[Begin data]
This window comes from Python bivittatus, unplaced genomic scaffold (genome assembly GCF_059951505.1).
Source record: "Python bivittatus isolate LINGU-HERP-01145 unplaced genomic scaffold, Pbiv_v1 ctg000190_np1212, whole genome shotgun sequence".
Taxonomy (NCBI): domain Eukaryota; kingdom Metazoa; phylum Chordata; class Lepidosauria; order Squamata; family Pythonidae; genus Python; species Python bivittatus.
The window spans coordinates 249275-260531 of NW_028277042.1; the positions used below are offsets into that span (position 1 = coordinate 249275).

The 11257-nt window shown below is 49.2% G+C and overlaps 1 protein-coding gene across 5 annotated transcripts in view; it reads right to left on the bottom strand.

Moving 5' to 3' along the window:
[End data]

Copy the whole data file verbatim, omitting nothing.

This window comes from Python bivittatus, unplaced genomic scaffold (genome assembly GCF_059951505.1).
Source record: "Python bivittatus isolate LINGU-HERP-01145 unplaced genomic scaffold, Pbiv_v1 ctg000190_np1212, whole genome shotgun sequence".
Taxonomy (NCBI): domain Eukaryota; kingdom Metazoa; phylum Chordata; class Lepidosauria; order Squamata; family Pythonidae; genus Python; species Python bivittatus.
The window spans coordinates 249275-260531 of NW_028277042.1; the positions used below are offsets into that span (position 1 = coordinate 249275).

The 11257-nt window shown below is 49.2% G+C and overlaps 1 protein-coding gene across 5 annotated transcripts in view; it reads right to left on the bottom strand.

Moving 5' to 3' along the window: